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ILFORD PHOTO - SFX 200 re-introduced

ILFORD PHOTO - SFX 200 re-introduced - Monochrome enthusiasts will welcome the news of the reintroduction of ILFORD SFX 200 infrared film - the unique medium for adding incredible definition and texture control to outdoor black-and-white photography.

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Category : Film
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Press release:
Underlining its commitment to the world of black-and-white photography, ILFORD PHOTO is in the process of reintroducing various specialist films. Leading this movement, and available from March 2007, is the much admired ILFORD SFX 200 infrared film.

ILFORD SFX 200 is a special red-filtered film perfect for landscapes, mountainscapes and similar subjects due to its ability to add high definition to green foliage, cloud formations and open skies, especially when combined with the ILFORD SFX 200 Cokin P series mounted red filter. It is also popular with architectural photographers due to its characteristic for emphasising contrasting textures.

A medium speed panchromatic film, ILFORD SFX 200 is available in 35mm and 120 roll film. It has long been a favourite with specialist photographers, but was not continued when the company went through a corporate reorganisation in 2005. Because of its sensitivity, the film will be produced in small quantities on a made on demand basis to ensure that it is always fresh and fully active.

“We have always been aware that the black-and-white market incorporates many photographers who revel in pushing the abilities of their film to the maximum in order to attain extreme results,” says ILFORD PHOTO marketing director Howard Hopwood.

“The revival of ILFORD SFX 200 film will enable those specialists who concentrate on outdoor photography to achieve a remarkable degree of control over their images, utilising all types of weather conditions to produce their ultimate visual concepts.”


A major user of ILFORD SFX 200 is professional photographer Dave Butcher: “Most of my photography is with Ilford FP4+ 120 film,” he says “however, I use SFX for the striking effects it produces when foliage is producing infrared (in the Spring and Summer when the sun shines!). Unlike some infrared film, it can be handled in daylight with no special precautions, so it is very easy to use in the mountains where I spend much of my time.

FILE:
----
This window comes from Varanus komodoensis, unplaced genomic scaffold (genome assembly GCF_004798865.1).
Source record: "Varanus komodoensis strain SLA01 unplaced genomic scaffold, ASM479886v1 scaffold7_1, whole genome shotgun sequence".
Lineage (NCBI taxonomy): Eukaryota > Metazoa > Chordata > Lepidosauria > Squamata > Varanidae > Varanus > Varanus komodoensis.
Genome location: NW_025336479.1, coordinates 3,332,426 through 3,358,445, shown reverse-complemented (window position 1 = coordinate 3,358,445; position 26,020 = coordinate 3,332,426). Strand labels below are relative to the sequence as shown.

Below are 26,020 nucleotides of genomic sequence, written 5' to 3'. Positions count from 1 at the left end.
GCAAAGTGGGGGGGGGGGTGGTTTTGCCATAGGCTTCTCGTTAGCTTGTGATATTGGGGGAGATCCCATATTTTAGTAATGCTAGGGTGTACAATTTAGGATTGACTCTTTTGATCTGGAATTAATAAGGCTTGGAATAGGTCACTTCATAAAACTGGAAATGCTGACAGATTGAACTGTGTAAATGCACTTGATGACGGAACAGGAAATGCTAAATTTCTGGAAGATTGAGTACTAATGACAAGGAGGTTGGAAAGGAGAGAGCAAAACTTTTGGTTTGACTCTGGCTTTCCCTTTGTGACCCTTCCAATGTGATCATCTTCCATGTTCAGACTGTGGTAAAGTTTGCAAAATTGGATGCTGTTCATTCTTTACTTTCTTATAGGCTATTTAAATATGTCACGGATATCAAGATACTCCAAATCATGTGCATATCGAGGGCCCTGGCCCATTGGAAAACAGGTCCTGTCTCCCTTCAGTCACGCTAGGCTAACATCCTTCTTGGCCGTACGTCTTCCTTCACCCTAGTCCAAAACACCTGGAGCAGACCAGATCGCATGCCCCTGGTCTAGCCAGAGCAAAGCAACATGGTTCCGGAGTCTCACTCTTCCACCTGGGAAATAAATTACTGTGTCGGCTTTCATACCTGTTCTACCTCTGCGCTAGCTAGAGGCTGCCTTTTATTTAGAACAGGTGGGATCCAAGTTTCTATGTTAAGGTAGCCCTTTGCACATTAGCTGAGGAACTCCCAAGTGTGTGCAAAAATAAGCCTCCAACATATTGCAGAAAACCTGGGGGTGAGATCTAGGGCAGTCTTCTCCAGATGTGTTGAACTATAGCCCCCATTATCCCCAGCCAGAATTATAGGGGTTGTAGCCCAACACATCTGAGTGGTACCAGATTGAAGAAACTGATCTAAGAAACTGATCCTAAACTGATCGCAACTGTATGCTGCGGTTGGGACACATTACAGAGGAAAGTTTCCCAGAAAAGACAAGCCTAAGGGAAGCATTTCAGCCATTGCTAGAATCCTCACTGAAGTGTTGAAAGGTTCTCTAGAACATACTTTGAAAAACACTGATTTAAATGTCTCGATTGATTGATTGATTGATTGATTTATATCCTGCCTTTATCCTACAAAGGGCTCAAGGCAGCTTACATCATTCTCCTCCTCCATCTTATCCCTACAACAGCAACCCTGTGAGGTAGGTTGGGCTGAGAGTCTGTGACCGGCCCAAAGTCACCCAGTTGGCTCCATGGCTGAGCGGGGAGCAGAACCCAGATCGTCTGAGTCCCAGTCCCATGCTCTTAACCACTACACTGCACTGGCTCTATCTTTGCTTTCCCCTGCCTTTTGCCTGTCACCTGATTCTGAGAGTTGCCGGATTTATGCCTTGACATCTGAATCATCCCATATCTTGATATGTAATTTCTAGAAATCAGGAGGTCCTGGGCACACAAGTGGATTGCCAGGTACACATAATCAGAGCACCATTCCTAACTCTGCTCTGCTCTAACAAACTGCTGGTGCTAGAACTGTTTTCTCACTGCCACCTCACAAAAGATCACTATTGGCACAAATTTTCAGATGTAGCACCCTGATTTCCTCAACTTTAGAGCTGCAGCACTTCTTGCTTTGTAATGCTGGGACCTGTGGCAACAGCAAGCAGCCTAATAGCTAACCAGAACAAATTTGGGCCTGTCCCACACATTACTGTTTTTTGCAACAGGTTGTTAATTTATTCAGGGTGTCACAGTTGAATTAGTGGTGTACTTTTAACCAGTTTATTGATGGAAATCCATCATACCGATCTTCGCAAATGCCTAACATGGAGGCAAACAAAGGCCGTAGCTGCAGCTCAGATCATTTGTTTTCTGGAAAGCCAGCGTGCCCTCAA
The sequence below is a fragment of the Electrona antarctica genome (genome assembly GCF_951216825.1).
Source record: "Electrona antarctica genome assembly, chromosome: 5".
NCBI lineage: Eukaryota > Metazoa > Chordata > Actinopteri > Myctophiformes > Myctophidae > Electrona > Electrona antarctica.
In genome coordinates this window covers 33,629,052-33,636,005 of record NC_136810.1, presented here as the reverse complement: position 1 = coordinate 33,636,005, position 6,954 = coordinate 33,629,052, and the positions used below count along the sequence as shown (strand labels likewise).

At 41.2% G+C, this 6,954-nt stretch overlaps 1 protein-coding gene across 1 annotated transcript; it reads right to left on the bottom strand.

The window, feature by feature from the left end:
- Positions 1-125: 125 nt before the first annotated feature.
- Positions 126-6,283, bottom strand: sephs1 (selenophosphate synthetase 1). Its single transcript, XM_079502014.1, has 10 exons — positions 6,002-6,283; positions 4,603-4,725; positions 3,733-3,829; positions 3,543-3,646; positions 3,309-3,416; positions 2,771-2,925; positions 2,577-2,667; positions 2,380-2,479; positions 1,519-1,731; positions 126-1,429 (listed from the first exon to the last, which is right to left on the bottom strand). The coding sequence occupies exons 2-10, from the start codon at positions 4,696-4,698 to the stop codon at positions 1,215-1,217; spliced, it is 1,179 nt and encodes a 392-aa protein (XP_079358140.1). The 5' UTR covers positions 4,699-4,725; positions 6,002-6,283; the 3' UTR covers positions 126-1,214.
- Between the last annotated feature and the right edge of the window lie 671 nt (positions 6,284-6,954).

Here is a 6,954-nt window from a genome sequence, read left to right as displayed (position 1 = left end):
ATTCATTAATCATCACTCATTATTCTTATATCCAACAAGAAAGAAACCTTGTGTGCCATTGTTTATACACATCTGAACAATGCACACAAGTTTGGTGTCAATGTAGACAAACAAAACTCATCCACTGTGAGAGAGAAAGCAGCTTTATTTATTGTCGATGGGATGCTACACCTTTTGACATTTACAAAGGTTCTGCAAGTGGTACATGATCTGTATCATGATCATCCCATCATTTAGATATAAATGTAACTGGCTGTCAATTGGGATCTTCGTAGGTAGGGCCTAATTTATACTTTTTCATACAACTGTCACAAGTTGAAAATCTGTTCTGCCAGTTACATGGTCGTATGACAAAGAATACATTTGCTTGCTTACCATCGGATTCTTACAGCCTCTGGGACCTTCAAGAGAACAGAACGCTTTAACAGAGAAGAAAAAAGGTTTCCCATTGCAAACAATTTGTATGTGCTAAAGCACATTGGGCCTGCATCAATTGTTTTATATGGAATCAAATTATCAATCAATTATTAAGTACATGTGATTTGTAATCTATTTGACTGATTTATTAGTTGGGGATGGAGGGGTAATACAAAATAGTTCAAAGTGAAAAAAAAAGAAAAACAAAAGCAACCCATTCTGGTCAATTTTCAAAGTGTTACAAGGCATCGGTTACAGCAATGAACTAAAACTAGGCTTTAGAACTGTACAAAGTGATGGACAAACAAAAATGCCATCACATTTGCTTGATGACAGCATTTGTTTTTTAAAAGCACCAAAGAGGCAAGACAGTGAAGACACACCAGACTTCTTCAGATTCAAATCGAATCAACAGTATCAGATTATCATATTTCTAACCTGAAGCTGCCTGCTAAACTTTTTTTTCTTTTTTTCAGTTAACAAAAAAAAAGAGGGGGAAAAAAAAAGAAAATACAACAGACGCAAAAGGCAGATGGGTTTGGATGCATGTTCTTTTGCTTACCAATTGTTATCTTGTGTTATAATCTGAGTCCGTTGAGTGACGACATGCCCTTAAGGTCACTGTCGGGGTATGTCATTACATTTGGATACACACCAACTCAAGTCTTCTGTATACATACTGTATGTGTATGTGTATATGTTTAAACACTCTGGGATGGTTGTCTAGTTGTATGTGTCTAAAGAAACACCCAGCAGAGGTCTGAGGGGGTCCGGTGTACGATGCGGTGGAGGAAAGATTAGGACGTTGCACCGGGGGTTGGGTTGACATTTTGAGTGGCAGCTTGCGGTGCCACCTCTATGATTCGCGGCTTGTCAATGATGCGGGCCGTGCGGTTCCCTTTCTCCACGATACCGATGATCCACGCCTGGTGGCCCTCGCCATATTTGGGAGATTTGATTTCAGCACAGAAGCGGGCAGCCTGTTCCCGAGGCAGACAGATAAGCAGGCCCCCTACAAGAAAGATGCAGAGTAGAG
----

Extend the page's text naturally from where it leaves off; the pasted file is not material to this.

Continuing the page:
“Another good reason to reach for the SFX is when there is a strong heat haze. It's difficult to take big views on days like these with normal films like FP4+, but SFX with an infrared filter cuts through the haze and lets you get a shot of the view you can't even see with the naked eye!”

ILFORD SFX 200 is available in special value promotional packs which contain three rolls of 36x135 film plus an ILFORD COKIN P red filter.

An ILFORD SFX 200 print competition is planned to encourage photographers to experience the versatility of this film, and to put their artistic talents to the test. Full details will be announced shortly.

A full technical data sheet on the ILFORD SFX 200 film can be downloaded from www.ilfordphoto.com.

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Comments


User_Removed 10 17.9k 8 Norway
23 Feb 2007 4:39PM
Can anyone point me a good D&P house for IR stock please?

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Mike_g 8 37 United Kingdom
24 Feb 2007 3:45PM
Peak Imaging will do it for you. But, film developing is very easy and can be done on the kitchen sink with a minimum of equipment. You can then either scan the negs in, print traditionally or send off the negs to be printed.
Mike_g 8 37 United Kingdom
24 Feb 2007 4:58PM
Peak Imaging will do it for you. But, film developing is very easy and can be done on the kitchen sink with a minimum of equipment. You can then either scan the negs in, print traditionally or send off the negs to be printed.
BOB S 12 2.6k
24 Feb 2007 11:00PM
Please note that this film IS NOT INFRA-RED, it only has an extended red range sensitivety. Dont expect results like you get from Kodak HIE, I used it once and was very dissapointed with the results.

BOB
User_Removed 10 17.9k 8 Norway
25 Feb 2007 12:10PM
Thanks guys.
User_Removed 10 17.9k 8 Norway
25 Feb 2007 9:20PM
...t'would appear you're dead right Bob!
johnriley1uk e2
10 26 4 United Kingdom
5 Mar 2007 12:05AM
I did not like this film - not a patch on Kodak HS IR.

John

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